Fast track for variant-specific COVID-19 vaccines, say ACCESS regulators

By Rachel Arthur contact

- Last updated on GMT

Pic:getty/zahidishafie
Pic:getty/zahidishafie

Related tags: COVID-19 vaccine, Mhra

A coalition of regulatory authorities from the UK, Australia, Canada, Singapore and Switzerland has set out guidance for how variant-specific versions of authorized vaccines will be regulated: saying they will not need brand new approval or lengthy clinical studies.

The ACCESS Consortium says that its approach – based on that for seasonal flu vaccines - would significantly reduce the length of time taken for a modified vaccine to be assessed and authorized.

Variations in the SARS-CoV-2 spike protein – such as the UK, South Africa and Brazil variants – are a cause for concern because this is the target of most coronavirus vaccines. Vaccines may therefore need to be updated to better target these variants.

The ACCESS Consortium is made up of the UK’s MHRA, Health Canada, Swissmedic, Health Sciences Authority of Singapore and Australia’s Therapeutic Goods Administration: and aims maximise international collaboration and alignment of regulatory requirements in an increasingly globalised marketplace.

While developers can already test cross-reactivity of sera from vaccinated people with the new strain in relevant assays, a regulatory approach should be set out now in case modified vaccines are required, says the Consortium. The guidance is for vaccines but may also be relevant for other targeted therapies such as monoclonal antibodies.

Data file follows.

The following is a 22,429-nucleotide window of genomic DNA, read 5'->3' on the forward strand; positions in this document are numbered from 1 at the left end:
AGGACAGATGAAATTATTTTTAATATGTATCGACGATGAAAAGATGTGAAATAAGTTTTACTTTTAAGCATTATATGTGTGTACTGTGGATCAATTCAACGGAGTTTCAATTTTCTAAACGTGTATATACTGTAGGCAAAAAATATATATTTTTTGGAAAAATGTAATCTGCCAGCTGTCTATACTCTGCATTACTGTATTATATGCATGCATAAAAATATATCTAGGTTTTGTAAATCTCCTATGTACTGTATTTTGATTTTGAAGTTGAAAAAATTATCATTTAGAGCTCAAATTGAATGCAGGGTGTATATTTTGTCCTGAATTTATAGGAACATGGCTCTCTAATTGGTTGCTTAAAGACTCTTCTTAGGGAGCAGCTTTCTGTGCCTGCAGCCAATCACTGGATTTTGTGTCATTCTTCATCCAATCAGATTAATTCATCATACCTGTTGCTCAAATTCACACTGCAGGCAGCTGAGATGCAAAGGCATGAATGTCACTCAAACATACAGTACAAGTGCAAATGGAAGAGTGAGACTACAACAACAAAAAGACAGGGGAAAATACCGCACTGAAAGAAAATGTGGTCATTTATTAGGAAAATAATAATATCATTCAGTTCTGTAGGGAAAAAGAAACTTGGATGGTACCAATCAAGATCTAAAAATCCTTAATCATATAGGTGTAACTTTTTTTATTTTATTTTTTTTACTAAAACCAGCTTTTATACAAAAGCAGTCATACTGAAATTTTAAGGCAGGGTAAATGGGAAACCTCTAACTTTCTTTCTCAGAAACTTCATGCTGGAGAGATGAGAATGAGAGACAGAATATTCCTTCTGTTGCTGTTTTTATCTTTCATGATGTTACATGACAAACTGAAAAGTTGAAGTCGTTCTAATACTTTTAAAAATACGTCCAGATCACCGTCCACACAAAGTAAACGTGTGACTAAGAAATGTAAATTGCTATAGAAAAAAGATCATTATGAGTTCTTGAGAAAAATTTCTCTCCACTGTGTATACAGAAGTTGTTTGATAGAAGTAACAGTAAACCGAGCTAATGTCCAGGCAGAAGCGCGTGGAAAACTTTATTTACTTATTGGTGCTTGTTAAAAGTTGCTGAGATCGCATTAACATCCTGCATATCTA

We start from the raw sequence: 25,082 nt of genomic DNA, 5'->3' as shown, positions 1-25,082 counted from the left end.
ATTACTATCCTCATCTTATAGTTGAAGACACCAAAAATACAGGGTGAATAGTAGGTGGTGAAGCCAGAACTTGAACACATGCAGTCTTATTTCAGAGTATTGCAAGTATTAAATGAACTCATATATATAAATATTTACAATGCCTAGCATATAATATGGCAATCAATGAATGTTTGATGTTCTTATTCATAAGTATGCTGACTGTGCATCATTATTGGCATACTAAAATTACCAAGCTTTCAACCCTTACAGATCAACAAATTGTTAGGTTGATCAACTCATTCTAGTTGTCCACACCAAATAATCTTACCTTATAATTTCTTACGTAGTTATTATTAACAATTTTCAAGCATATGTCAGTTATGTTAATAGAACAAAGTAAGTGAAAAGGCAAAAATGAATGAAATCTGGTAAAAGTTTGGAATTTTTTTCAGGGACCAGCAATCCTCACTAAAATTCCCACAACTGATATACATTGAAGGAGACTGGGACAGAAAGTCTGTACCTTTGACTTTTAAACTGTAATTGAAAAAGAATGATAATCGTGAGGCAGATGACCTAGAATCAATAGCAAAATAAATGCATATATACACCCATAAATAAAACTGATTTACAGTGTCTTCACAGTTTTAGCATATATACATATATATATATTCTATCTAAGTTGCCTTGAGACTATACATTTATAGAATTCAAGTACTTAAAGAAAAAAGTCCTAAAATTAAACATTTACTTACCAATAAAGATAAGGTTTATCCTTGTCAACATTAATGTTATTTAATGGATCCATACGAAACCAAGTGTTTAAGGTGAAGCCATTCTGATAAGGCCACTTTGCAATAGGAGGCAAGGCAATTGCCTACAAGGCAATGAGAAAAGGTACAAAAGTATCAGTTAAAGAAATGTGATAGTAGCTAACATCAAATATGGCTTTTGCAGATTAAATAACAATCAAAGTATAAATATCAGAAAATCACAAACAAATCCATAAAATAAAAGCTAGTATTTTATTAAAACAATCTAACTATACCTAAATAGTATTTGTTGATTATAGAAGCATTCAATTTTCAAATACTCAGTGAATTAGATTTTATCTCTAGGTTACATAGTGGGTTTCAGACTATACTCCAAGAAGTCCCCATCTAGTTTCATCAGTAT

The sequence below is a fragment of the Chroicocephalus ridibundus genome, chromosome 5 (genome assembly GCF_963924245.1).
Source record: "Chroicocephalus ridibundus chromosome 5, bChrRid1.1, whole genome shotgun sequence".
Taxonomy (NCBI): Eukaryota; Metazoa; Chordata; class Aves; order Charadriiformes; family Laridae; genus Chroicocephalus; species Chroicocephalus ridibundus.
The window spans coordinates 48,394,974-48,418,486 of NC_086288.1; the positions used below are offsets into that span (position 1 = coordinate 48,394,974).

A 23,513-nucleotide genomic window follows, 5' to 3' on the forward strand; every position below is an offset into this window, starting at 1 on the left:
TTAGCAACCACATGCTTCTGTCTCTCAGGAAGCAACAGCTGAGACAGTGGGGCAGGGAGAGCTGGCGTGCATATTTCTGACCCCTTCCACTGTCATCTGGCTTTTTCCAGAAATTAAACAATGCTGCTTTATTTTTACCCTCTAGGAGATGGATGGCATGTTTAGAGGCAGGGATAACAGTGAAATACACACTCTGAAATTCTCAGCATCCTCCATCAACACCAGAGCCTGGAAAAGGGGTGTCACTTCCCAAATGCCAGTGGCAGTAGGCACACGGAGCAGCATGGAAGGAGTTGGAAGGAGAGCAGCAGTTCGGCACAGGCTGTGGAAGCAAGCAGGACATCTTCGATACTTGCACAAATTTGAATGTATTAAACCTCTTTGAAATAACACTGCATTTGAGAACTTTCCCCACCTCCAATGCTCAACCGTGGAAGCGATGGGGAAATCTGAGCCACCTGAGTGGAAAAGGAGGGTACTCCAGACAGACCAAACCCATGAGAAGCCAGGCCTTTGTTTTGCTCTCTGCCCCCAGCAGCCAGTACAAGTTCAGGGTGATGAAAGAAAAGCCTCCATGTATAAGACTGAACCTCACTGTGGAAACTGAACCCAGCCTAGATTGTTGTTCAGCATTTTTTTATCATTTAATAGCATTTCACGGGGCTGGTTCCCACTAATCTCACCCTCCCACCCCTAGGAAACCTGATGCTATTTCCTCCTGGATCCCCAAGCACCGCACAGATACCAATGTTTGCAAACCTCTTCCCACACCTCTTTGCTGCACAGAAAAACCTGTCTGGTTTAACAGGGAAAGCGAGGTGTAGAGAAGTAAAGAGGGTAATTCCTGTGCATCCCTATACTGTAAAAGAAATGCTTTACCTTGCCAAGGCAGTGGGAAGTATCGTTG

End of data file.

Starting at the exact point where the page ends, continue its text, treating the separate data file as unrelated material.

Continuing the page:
“Vaccine manufacturers would need to provide robust evidence that the modified vaccine produces an immune response, but time-consuming clinical studies that do not add to the regulatory understanding of a vaccines safety, quality or effectiveness would not be needed,” ​notes the MHRA, commenting on the publication of the guidelines this month. “This is because researchers are now better able to measure protection by looking at antibodies in the blood following vaccination, reducing the need to wait and see whether or not people in a trial become infected with the disease.

“Alongside data on the immune response, the vaccine manufacturer would also be expected to provide evidence showing the modified vaccine is safe and is of the expected quality.

“In addition, data from the original robust clinical trials and the ongoing studies on real-world use in millions of people could be used to support any decision by the regulators.  

“This approach is based on the tried and tested regulatory process used for seasonal flu vaccines, for which annual modifications are needed to match the strains circulating each year.”  

The ACCESS guidance can be found here​. It follows the publication of guidance on variant-specific vaccines from the US FDA​ and Europe’s EMA​ over the last few weeks.

Related topics: Markets & Regulations

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